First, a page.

Bernie Anderson
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the blog

Current musings, whatever they may be. 

Should We Do This? (A Framework)

Just because you can, doesn’t mean you should.

I’ve worked for several complex and complicated organizations with a history of FOMO. Past leadership had great hearts and bold faith. They set out to do as much good in as many areas as possible. Any time we set out with a mindset of “as much for as many” you end up in a hard place. Like an interior design with multiple color palettes, there’s too much going on. The attempt to “do it all” results in difficulty doing anything. At least doing anything well.

If you’re already at in the difficult terrain of organizational complexity, you should probably get help (Call me. I know a guy…)

But if you’re starting out, there’s a way to avoid this territory.

Use a simple framework of placing decisions on a mission and values grid. (Yes, another XY chart. I love these.)

Mission: This is why you exist and defines the way you’re going to change the world around you. This guides direction.

Values: These are the stated principles by which you operate your organization (or live your life). These guide behavior.

Now we have a framework for “Should we do this new project”?


Doesn’t fit our mission or values? Never. That simple. Don’t do it. Don’t waste time discussing whether we should do it. It’s not who we are. It’s not where we want to go. It’s astounding to me often boards not only discuss projects in this quadrant but agree to move forward with them. Don’t do it. Anything that doesn’t align with your mission or your stated values gets an automatic and resounding “no”.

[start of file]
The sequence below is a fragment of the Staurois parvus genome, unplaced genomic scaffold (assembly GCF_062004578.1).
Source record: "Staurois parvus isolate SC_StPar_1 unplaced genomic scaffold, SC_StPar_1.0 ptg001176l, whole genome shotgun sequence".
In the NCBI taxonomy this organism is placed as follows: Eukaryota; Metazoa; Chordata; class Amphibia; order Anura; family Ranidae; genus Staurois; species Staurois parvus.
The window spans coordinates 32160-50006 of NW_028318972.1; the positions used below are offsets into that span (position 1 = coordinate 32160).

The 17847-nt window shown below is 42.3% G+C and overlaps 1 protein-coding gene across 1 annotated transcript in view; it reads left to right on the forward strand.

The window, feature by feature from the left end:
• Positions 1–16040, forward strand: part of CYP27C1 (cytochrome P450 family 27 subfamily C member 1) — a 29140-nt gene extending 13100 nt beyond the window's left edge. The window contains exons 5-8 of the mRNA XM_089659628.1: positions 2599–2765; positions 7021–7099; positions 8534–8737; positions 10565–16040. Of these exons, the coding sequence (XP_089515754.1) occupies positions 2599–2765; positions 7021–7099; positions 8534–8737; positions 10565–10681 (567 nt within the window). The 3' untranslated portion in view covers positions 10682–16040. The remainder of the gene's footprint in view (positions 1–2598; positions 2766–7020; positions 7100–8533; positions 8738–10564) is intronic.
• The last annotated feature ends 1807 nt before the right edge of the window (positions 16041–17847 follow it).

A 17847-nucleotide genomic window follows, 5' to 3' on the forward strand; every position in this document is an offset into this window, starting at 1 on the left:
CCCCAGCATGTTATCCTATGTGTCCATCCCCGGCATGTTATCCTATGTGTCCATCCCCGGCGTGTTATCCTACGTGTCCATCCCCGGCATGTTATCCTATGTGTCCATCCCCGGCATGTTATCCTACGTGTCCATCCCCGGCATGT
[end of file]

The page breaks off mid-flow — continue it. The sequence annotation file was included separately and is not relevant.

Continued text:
Probably Not

It’s in keeping with our stated values, but doesn’t really move our mission forward? Probably not. There could be a rare exception in this quadrant. But I’d lean to “no” in almost every case because changing direction is a serious course of action for any organization and leads to unnecessary complexity.


It’s the direction we want to go, but it’s not necessarily according to the stated principles by which we set out to operate. I call that a maybe - in the same way my Mom would give me a “maybe” when she didn’t want to give an immediate “no” and crush my little boy dreams. If your organization has clarified your values well, then it’s a “no”. But behavior can flex a little more than direction - especially in an organization’s early stages. It’s possible to realize a value that might have been there in the beginning. It’s still a cautious “maybe”. But this quadrant warrants further exploration and discussion.


A new project that aligns with your organization’s mission and core values is a green light.

But that green light moves the project to a different question.

We’ve just answered, “should we?” If you get to “yes”, you have to ask the next question.

Could we?
This is a different set of criteria.